An article by guest author Don Nelson
Starting your own business isn’t easy. It can also be downright scary. Don’t let anyone tell you otherwise. It takes a lot of time, patience, support, and – most of all – a strong faith in yourself and your abilities. Despite all of these things, though, it can be one of the most rewarding experiences that you’ll ever have when you finally hit your first milestone. It gets even more exciting once you start reaching those milestones faster and faster as your business gains momentum and begins to grow.
If you’re good at what you do, chances are you have been asked at some point to work for free, though. Oftentimes by someone who really has no idea of the amount of work that actually goes into designing and building a website. Unfortunately, we also live in a time when “free” website builders are being advertised all over the place it seems – generic drag n’ drop interfaces that try to appeal to even the least savvy of computer users. This can really devalue the work of web designers, and people sometimes take our work for granted as a result.
I’m here to tell you, though, that you should in fact work for free once in awhile as a volunteer. Just as leaders, both individuals and companies, sometimes volunteer their time and financial resources to various causes they feel are worthwhile, your considerable talents in the field of web design and development can go a long way in helping non-profit organizations achieve their goals. The best part is that you don’t even need to spend a lot of time doing it, and there can be some surprising benefits as well.
Earlier this year, I became aware of a website called Catchafire.org, which is a group that specializes in “skills-based volunteer matching” for non-profit organizations. All you do is create an account, seek out a project from a list on their site that interests you, apply and interview. The 2-way interview is simply a short phone conversation between you and the non-profit organization during which you get to know one another and determine whether or not you’re a good fit for each other. Once you’re matched with a project, you work with them to complete it within an established timeframe. It’s really that simple, and the cost savings of each project that you complete are even added to a total on your public profile so that visitors to the site can see the overall financial impact that your work has made. Need some additional experience and testimonials to get a web design business off the ground? Volunteer sites can be a fantastic resource despite the fact that it’s not paying work.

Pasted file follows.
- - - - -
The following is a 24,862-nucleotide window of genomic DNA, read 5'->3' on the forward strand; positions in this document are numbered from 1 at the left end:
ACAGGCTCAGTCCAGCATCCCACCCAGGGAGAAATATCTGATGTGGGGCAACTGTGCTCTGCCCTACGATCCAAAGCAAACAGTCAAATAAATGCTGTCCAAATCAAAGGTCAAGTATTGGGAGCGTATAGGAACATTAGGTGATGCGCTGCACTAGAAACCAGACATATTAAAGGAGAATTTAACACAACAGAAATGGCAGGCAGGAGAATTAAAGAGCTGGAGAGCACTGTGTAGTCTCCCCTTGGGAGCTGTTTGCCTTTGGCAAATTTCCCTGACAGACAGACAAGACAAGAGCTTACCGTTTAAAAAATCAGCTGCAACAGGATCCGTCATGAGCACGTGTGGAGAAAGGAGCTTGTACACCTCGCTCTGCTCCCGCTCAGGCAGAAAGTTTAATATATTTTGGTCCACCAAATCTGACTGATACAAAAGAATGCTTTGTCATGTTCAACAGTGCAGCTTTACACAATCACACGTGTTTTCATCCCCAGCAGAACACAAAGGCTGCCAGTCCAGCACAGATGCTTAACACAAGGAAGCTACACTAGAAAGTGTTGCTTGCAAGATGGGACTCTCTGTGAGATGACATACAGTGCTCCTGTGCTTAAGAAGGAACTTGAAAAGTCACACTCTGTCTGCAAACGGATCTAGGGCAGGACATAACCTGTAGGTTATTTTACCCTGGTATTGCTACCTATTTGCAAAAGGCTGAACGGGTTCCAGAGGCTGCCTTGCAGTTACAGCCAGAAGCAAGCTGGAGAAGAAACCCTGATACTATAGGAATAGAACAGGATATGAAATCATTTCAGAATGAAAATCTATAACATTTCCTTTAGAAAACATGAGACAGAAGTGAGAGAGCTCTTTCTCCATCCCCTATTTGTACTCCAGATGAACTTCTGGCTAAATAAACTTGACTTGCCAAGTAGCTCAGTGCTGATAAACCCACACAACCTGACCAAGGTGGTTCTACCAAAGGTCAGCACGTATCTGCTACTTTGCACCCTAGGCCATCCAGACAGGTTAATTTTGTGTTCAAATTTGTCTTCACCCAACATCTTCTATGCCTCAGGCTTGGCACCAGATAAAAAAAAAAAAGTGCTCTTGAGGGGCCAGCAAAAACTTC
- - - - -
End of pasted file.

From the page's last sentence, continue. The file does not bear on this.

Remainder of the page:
The group I was matched with simply wanted a new WordPress-based site that was modern and mobile-friendly. They already had a static site that had a lot of good content, but they were also working with another Catchafire.org volunteer to make revisions to some of the copy in order to more clearly present their organization’s work and goals. All I really needed to do was to find an appropriate theme based on the designs of sites they wanted to emulate. Being a Genesis Framework user, I simply found a Genesis-based theme that came the closest to what they were looking for and modified it in order to meet the needs of the new site. Why reinvent the wheel? I use the Genesis Framework as the foundation for most of my sites these days anyway and knew that it would be the quickest way to get an end result that the organization would be happy with. A good free WordPress theme could just have easily been used, though.
A major part of building a business is building relationships
In the end, I have a new client who is ecstatic about their new website and more than happy to provide a testimonial that I can use on my own site to attract new paying business. It makes a great portfolio piece, too. Not only that, but I’ve also been able to get to know and work with an organization and individuals who are many miles away that I likely would never have even known about otherwise and obtained a few new LinkedIn connections along the way. A major part of building a business is building relationships after all, and that’s exactly what I’ve been able to do through my volunteer work.
Just Keep It Simple
One of the most important things that you need to remember before volunteering your time and talents for a web project is to keep it as simple as possible (a.k.a. the K.I.S.S. principle). You also need to make sure that you stay well within the scope of the project as you work. Using a tool like Brainleaf can be extremely beneficial in this regard. It will help to ensure that your volunteer experience is a good one and prevent anyone from trying to take advantage of you and your time.
If you can find the right balance, volunteering your web design and development expertise can be a truly rewarding experience. Use sites like Catchafire.org to find and research non-profit organizations that could benefit from your talents, and work on projects that interest you as you are able to find time for them. Again, do not let it get in the way of any paying work that your business is bringing in. If you limit the work that you do voluntarily to only what they need and stay within that project scope, though, you’ll be surprised at exactly how much you can accomplish in a relatively short period of time.
About the author:
Don Nelson is a web developer, blogger, social media addict, and owner of Linked Web Design & Development, LLC. He has been building websites since first learning HTML in 1996 and is a staunch supporter of web standards. In his spare time, he enjoys playing bass, photography and spending time with his family.